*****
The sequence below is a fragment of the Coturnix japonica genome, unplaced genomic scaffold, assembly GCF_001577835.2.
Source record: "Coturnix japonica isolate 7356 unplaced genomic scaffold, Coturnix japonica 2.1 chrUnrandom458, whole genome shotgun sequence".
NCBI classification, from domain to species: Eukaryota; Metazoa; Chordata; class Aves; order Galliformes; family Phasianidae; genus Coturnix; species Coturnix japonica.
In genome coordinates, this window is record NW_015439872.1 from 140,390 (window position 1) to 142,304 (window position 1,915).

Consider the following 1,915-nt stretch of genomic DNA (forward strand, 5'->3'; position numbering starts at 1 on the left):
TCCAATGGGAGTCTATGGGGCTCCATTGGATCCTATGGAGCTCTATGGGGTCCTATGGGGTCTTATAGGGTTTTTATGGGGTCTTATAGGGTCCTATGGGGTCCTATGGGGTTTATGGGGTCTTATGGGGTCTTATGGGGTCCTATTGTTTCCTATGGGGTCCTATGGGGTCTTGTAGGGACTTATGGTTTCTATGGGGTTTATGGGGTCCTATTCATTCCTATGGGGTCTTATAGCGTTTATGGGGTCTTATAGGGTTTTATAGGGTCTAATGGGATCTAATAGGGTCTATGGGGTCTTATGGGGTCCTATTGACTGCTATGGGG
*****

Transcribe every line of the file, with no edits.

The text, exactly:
The sequence below is a fragment of the Coturnix japonica genome, unplaced genomic scaffold, assembly GCF_001577835.2.
Source record: "Coturnix japonica isolate 7356 unplaced genomic scaffold, Coturnix japonica 2.1 chrUnrandom458, whole genome shotgun sequence".
NCBI classification, from domain to species: Eukaryota; Metazoa; Chordata; class Aves; order Galliformes; family Phasianidae; genus Coturnix; species Coturnix japonica.
In genome coordinates, this window is record NW_015439872.1 from 140,390 (window position 1) to 142,304 (window position 1,915).

Consider the following 1,915-nt stretch of genomic DNA (forward strand, 5'->3'; position numbering starts at 1 on the left):
TCCAATGGGAGTCTATGGGGCTCCATTGGATCCTATGGAGCTCTATGGGGTCCTATGGGGTCTTATAGGGTTTTTATGGGGTCTTATAGGGTCCTATGGGGTCCTATGGGGTTTATGGGGTCTTATGGGGTCTTATGGGGTCCTATTGTTTCCTATGGGGTCCTATGGGGTCTTGTAGGGACTTATGGTTTCTATGGGGTTTATGGGGTCCTATTCATTCCTATGGGGTCTTATAGCGTTTATGGGGTCTTATAGGGTTTTATAGGGTCTAATGGGATCTAATAGGGTCTATGGGGTCTTATGGGGTCCTATTGACTGCTATGGGG